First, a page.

It's like the train operators who were being penalised for missing punctuality targets. The solution? Improve the trains? Oh, no... much better to pad the timetables! According to the timetable, it now takes 10% longer to get from Reading to London than it did 20 years ago. But at least the trains are more punctual!

By fixing the standard against which we are measured, we can make sure that we pass as sinless.

So we might want to say, Indulging my fantasies about that colleague can't be a sin: it doesn't cause any harm. Or, Visiting those websites can't be sinful: it doesn't hurt anyone. So we change the measure of sin to be what causes harm, or what hurts people. Not what offends God.

Or we might want to say, Oh, I'm not gossipping: I'm only sharing some important information. Or I'm not stealing: I'm only optimising my tax return. So we use weasel words to change the standard of sin.

But, in doing this we only deceive ourselves, John says. God alone sets the standard for sin. He has told us what sin is, and we make him out to be a liar if we say anything different.

One True Remedy: Sin Exposed and Expunged

So, we have one headline statement God is light, in him there is no darkness at all, and three false claims that stem from hiding our sin and denying our sin.

Clearly, hiding our sin from God or denying our sin before God do not help us. What, then, can deal with our sin? What remedy is there?

Let's revisit our friend Anna, and her feelings of sinfulness. What remedy did the learned professor recommend. Here are some extracts from her response to Anna.

Your transition to university has triggered a state of acute anxiety and paranoia that has left you with thoughts that are irrational but feel real and frightening. These thoughts are sometimes called cognitive distortions and, because they can leave feelings of profound hopelessness and helplessness, depression is commonly experienced.

Thoughts of being a sinner and having to go to Hell are often described as persecutory delusions of a religious nature.

...You are not a sinner. God will not judge nor send you to Hell ... [you have a] mental illness.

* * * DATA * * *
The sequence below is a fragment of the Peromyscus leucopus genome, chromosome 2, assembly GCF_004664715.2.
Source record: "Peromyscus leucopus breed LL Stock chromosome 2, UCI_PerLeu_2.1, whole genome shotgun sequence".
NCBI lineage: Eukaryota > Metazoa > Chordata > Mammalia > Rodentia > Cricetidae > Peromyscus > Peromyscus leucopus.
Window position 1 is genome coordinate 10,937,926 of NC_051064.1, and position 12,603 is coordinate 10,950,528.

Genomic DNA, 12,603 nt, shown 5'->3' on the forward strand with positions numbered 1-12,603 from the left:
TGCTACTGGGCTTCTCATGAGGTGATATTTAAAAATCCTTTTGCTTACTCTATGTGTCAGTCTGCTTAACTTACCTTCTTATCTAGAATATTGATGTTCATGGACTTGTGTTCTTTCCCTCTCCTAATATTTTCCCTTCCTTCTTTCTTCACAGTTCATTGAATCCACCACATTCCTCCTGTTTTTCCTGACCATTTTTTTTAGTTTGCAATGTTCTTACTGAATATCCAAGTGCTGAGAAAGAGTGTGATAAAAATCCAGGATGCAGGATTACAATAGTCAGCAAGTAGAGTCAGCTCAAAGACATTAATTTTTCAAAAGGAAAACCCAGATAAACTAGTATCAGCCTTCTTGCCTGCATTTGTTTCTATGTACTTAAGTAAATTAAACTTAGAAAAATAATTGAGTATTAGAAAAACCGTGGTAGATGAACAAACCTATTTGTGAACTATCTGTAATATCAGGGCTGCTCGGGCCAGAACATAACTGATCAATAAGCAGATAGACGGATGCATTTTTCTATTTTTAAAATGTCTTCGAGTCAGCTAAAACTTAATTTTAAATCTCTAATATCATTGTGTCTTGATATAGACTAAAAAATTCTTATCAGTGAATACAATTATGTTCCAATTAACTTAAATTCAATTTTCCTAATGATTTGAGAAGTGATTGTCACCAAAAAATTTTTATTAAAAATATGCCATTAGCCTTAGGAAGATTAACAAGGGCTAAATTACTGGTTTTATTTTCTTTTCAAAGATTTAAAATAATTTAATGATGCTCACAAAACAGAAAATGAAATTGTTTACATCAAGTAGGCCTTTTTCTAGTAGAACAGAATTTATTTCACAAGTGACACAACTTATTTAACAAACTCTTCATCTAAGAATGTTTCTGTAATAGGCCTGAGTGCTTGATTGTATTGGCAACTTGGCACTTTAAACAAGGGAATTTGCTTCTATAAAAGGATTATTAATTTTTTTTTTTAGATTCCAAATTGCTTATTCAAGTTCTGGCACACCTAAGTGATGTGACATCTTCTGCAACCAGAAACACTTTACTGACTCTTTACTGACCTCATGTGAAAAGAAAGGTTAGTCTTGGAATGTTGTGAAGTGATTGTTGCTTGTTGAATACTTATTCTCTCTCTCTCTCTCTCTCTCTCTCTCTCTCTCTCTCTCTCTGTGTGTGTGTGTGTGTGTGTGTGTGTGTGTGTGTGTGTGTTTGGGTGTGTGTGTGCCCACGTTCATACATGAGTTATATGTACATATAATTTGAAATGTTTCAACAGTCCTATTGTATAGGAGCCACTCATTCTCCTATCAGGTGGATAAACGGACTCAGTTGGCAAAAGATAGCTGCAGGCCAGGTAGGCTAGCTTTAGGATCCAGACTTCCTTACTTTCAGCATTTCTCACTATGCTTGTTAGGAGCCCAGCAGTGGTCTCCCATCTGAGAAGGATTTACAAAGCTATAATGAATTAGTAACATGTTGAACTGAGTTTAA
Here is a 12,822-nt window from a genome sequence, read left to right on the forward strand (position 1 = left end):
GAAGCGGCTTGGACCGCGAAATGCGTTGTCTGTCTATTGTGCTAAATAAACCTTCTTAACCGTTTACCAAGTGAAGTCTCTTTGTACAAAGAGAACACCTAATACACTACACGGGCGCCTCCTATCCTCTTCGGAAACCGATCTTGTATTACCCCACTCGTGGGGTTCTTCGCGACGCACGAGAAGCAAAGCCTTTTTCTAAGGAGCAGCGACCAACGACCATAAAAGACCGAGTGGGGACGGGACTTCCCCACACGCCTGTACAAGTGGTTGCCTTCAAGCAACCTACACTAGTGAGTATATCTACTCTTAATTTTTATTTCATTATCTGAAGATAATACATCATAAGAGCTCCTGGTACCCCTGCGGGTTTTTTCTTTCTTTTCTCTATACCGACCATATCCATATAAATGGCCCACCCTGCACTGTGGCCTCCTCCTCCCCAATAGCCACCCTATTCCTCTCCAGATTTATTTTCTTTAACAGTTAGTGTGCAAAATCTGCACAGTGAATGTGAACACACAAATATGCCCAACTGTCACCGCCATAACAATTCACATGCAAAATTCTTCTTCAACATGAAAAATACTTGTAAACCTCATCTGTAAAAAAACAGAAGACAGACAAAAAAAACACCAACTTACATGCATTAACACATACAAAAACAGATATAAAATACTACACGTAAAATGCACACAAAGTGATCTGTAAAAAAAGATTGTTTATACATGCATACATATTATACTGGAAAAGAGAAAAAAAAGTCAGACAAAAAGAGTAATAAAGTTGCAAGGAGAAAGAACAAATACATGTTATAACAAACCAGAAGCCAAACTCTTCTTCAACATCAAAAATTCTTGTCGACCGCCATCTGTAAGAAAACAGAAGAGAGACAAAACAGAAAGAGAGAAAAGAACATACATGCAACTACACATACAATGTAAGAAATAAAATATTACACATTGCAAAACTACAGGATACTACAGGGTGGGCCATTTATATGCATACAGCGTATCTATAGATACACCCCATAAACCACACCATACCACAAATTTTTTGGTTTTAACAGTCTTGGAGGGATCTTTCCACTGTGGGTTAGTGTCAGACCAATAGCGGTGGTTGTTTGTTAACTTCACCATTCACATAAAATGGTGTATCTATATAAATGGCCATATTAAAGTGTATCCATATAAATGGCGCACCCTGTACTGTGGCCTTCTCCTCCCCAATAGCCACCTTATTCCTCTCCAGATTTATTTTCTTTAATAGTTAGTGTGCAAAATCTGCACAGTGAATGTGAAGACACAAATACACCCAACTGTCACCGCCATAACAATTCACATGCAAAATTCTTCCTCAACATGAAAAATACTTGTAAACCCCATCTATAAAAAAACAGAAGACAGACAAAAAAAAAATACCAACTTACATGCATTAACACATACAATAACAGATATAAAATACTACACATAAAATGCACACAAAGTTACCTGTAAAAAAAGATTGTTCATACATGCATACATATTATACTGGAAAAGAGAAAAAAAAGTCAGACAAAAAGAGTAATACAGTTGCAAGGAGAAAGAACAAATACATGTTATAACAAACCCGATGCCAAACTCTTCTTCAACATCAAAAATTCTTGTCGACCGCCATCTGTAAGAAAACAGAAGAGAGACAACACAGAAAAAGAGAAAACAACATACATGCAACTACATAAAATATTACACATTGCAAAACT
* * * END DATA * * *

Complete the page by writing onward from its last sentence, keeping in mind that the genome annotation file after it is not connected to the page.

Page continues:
Frankly, as I read this in the airport lounge with my colleagues, tears began to well-up in my eyes. How can your heart not break for this poor girl, who has been given a precious gift of insight into her own sinfulness, and then been sold snake-oil as a cure?

This is, of course, the second of our false claims: "you are not a sinner" . This is not what Anna needs! She needs something much more radical than this. We need something much more radical than this!

In the end, neither hiding our sin nor denying our sin is going to help us. John says our only remedy is to confess our sins: If we confess our sins, he is faithful and just and will forgive us our sins and purify us from all unrighteousnessref.

Notice, incidentally, that he says that we should confess not our sin (singular), but our sins (plural). So, we need to confess not our general sinfulness, but the actual specific sins that we have committed.

Our sins are like a stain on our souls. We can try to hide them or deny them, but it won't really help.

Against the dark background of this world we live in, the stain of our sin may not be very obvious. But when we hold up the fabric of our souls to the pure white light of God, then — just like in the washing powder adverts — the stain of our sin becomes all to obvious.

What we need is a stain remover. As you know, different kinds of stains need different treatments. Apparently, lemon juice is effective at removing rust stains. Methylated spirits is good for grass stains, and white spirit for shoe polish.

When it comes to the stain of sin on my soul, only one treatment will do: the blood of Jesus, [God's] son, purifies us from all sinref. He is the atoning sacrifice for our sinsref. When we confess our sins to God he applies the stain remover: he purifies us from all unrighteousness by the blood of Jesus.

I once discussed this with my grandfather, who happened to be vicar of Waltham St. Lawrence down the road after the war. He'd studied at Wycliffe Hall in Oxford, which was rather conservative, and he told me, "Oh, I couldn't bear it, young Ben: all that talk of blood all the time" . But sorry, Grandpop, we need to talk about the blood of Jesus: it's the only thing that can purify us from sin.

And because of Jesus' blood, because of his atoning sacrifice, it means that you and I do not need to atone for our sin: at least not as far as God is concerned. The price is paid; the stain is gone. We do not need to feel guilty or to do penance or keep confessing the same sin over and over again. Once confessed, it's done: let it go. Jesus atoned for that sin on the cross; you needn't bear the burden of it any longer.


In the end we know that our sin does exclude us from God. It matters so much that God sent his precious son to die a horrible death on a cross as the atoning sacrifice for it. If your sin did not matter, he would not have done that, would he?

And we know that our sin does exist. If your sin did not exist, then Jesus would not have had to die for you. But he did. He died for your sins, my sins, and the sins of the whole world.

To hide our sin or to deny our sin is to have contempt for the cross.

God is longing for you to bring your sin to him, so that he can purify you from it. And that's the way to enjoy fellowship with him: our God, who is light.

Will you bring your sins into the light by specific, detailed confession day after day?